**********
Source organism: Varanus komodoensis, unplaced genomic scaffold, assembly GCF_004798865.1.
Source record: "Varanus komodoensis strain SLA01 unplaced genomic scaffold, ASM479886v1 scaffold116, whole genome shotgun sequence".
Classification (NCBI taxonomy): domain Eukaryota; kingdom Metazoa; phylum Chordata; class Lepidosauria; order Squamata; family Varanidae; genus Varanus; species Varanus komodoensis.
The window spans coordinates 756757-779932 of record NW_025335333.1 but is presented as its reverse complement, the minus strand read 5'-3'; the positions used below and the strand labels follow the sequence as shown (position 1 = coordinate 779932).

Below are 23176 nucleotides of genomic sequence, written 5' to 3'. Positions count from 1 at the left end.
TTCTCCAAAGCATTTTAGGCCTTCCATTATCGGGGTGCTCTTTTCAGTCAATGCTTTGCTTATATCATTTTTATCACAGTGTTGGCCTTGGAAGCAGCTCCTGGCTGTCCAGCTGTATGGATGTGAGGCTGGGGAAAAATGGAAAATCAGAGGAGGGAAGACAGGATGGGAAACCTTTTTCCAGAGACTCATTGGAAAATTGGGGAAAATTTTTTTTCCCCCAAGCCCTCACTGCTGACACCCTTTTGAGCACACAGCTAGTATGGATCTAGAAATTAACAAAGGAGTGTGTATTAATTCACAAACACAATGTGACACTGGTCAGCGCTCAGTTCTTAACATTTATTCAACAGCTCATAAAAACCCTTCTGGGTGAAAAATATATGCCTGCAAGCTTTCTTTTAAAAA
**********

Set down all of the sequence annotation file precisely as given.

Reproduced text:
Source organism: Varanus komodoensis, unplaced genomic scaffold, assembly GCF_004798865.1.
Source record: "Varanus komodoensis strain SLA01 unplaced genomic scaffold, ASM479886v1 scaffold116, whole genome shotgun sequence".
Classification (NCBI taxonomy): domain Eukaryota; kingdom Metazoa; phylum Chordata; class Lepidosauria; order Squamata; family Varanidae; genus Varanus; species Varanus komodoensis.
The window spans coordinates 756757-779932 of record NW_025335333.1 but is presented as its reverse complement, the minus strand read 5'-3'; the positions used below and the strand labels follow the sequence as shown (position 1 = coordinate 779932).

Below are 23176 nucleotides of genomic sequence, written 5' to 3'. Positions count from 1 at the left end.
TTCTCCAAAGCATTTTAGGCCTTCCATTATCGGGGTGCTCTTTTCAGTCAATGCTTTGCTTATATCATTTTTATCACAGTGTTGGCCTTGGAAGCAGCTCCTGGCTGTCCAGCTGTATGGATGTGAGGCTGGGGAAAAATGGAAAATCAGAGGAGGGAAGACAGGATGGGAAACCTTTTTCCAGAGACTCATTGGAAAATTGGGGAAAATTTTTTTTCCCCCAAGCCCTCACTGCTGACACCCTTTTGAGCACACAGCTAGTATGGATCTAGAAATTAACAAAGGAGTGTGTATTAATTCACAAACACAATGTGACACTGGTCAGCGCTCAGTTCTTAACATTTATTCAACAGCTCATAAAAACCCTTCTGGGTGAAAAATATATGCCTGCAAGCTTTCTTTTAAAAA